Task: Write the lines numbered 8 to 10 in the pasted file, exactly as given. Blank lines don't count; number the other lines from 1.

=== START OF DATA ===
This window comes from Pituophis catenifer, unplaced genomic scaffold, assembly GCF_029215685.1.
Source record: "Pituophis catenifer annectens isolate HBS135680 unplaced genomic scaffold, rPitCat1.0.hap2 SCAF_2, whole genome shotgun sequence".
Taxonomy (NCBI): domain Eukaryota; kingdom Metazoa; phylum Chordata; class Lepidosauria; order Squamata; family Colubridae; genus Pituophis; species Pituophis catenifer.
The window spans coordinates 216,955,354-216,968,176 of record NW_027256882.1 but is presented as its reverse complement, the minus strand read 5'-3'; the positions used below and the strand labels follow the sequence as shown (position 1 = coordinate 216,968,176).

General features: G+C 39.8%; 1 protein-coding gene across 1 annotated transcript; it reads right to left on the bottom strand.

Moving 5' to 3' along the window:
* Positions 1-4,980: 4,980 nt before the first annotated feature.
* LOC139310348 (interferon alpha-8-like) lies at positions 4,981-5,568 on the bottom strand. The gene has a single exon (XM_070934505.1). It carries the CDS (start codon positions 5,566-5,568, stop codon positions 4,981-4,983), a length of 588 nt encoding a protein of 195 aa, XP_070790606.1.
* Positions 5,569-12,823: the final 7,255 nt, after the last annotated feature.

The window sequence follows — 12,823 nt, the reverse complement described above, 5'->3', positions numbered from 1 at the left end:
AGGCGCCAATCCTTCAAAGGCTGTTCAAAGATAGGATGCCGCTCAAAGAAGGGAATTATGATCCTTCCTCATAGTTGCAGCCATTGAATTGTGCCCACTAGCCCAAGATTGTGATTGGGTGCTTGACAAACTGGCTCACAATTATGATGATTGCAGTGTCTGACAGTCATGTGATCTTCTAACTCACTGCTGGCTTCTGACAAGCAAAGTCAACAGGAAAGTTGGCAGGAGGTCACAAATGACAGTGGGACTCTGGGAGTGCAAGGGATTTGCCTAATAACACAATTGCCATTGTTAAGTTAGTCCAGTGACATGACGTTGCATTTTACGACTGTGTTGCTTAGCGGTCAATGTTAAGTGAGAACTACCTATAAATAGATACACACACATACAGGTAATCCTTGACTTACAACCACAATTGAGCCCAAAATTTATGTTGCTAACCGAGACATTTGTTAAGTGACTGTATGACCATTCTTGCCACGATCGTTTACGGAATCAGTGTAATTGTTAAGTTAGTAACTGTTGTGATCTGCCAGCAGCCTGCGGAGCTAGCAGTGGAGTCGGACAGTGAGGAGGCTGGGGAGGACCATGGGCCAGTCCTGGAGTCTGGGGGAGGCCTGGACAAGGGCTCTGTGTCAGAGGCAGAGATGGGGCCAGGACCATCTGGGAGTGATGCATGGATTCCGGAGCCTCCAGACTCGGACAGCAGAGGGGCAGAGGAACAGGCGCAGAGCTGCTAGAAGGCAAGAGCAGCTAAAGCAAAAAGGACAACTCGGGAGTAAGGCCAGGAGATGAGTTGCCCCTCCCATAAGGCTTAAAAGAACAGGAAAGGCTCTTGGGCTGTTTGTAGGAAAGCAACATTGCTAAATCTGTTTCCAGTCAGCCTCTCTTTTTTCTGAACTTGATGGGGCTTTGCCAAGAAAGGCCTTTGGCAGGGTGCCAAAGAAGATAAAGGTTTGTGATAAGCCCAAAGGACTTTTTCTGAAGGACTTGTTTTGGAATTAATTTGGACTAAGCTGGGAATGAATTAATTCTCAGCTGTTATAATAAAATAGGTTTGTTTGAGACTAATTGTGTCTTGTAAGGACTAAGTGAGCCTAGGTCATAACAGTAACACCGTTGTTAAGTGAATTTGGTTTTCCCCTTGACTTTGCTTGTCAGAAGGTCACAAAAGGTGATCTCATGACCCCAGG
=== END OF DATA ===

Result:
* LOC139310348 (interferon alpha-8-like) lies at positions 4,981-5,568 on the bottom strand. The gene has a single exon (XM_070934505.1). It carries the CDS (start codon positions 5,566-5,568, stop codon positions 4,981-4,983), a length of 588 nt encoding a protein of 195 aa, XP_070790606.1.
* Positions 5,569-12,823: the final 7,255 nt, after the last annotated feature.

The window sequence follows — 12,823 nt, the reverse complement described above, 5'->3', positions numbered from 1 at the left end: